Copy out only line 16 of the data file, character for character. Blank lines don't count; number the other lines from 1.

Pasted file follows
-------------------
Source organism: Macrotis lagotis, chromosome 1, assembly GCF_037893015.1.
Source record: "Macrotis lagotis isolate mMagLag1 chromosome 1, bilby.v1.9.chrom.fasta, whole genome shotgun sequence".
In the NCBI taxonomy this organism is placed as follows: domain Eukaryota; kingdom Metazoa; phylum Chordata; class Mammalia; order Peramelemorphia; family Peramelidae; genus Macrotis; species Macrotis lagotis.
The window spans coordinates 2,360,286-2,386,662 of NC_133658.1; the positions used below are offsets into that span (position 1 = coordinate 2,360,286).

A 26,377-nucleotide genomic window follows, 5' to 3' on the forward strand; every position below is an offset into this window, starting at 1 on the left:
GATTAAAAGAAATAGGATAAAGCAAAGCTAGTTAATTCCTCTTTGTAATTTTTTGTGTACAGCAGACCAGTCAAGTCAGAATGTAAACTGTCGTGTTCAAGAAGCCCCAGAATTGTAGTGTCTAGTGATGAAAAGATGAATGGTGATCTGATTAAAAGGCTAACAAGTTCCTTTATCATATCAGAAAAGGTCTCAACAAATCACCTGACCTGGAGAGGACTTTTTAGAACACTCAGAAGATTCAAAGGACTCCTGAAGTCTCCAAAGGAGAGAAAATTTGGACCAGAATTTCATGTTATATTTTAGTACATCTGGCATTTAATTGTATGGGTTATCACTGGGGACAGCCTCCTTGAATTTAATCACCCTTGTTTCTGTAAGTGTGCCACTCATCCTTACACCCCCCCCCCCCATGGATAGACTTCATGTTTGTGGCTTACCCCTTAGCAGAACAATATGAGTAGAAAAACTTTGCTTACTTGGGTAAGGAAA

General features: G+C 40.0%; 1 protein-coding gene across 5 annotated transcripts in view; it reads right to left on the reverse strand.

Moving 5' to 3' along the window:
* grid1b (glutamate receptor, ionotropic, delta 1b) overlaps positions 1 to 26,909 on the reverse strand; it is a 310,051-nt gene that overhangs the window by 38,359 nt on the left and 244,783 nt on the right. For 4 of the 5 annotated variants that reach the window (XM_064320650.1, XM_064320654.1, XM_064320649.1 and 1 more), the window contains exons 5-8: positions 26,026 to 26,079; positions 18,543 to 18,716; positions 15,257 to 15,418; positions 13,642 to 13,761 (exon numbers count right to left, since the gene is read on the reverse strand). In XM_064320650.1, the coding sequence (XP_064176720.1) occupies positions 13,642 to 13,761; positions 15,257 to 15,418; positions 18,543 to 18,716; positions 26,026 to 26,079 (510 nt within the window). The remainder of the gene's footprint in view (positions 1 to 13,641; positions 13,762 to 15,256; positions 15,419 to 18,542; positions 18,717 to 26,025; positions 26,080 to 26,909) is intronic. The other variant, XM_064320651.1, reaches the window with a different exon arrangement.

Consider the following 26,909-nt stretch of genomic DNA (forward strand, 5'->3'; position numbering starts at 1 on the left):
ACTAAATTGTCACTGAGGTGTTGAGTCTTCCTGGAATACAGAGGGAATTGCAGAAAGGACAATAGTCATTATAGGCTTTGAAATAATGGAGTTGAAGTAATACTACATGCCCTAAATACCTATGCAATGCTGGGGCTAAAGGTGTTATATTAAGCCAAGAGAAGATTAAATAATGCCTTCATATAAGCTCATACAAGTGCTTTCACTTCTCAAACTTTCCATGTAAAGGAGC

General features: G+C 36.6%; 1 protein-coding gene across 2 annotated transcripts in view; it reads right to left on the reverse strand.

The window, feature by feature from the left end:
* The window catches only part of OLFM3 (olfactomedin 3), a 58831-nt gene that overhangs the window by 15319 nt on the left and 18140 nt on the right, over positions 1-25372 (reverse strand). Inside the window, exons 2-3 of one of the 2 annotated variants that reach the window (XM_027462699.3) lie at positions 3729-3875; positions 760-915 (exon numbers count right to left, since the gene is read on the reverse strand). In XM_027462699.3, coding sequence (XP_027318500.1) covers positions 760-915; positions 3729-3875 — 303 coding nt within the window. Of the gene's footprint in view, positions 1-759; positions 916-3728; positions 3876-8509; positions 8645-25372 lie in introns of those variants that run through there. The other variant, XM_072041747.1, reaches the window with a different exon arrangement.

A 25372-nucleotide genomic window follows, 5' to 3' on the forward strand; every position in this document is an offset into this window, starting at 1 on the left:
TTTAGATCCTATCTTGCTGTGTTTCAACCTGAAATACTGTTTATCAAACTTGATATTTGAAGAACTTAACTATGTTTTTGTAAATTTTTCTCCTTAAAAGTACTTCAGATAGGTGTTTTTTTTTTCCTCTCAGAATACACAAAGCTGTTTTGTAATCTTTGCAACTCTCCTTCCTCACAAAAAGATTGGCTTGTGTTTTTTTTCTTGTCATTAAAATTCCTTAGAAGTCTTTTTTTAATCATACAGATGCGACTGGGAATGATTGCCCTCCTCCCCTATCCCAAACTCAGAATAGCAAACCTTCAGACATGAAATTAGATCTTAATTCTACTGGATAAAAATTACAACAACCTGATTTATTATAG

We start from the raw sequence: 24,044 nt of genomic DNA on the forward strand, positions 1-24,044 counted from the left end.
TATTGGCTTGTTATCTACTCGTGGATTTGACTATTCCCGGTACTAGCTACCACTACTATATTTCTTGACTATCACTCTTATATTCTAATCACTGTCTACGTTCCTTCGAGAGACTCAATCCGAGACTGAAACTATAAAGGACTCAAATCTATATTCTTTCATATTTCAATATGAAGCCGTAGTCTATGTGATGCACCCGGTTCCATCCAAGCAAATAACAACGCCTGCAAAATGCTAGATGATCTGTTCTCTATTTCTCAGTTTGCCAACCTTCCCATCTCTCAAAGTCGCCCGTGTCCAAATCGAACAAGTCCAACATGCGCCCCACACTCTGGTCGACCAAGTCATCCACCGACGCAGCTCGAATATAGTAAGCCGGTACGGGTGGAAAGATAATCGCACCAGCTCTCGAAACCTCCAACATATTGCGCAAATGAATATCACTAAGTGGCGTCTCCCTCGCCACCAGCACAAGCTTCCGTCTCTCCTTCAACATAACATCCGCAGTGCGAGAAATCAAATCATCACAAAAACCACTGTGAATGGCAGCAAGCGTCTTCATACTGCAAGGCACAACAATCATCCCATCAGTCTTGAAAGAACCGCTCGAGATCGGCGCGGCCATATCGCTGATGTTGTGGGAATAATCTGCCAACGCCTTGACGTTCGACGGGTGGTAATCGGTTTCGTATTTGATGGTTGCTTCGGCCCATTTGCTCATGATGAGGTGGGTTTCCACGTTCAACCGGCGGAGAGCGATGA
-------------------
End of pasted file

TTTAGATCCTATCTTGCTGTGTTTCAACCTGAAATACTGTTTATCAAACTTGATATTTGAAGAACTTAACTATGTTTTTGTAAATTTTTCTCCTTAAAAGTACTTCAGATAGGTGTTTTTTTTTTCCTCTCAGAATACACAAAGCTGTTTTGTAATCTTTGCAACTCTCCTTCCTCACAAAAAGATTGGCTTGTGTTTTTTTTCTTGTCATTAAAATTCCTTAGAAGTCTTTTTTTAATCATACAGATGCGACTGGGAATGATTGCCCTCCTCCCCTATCCCAAACTCAGAATAGCAAACCTTCAGACATGAAATTAGATCTTAATTCTACTGGATAAAAATTACAACAACCTGATTTATTATAG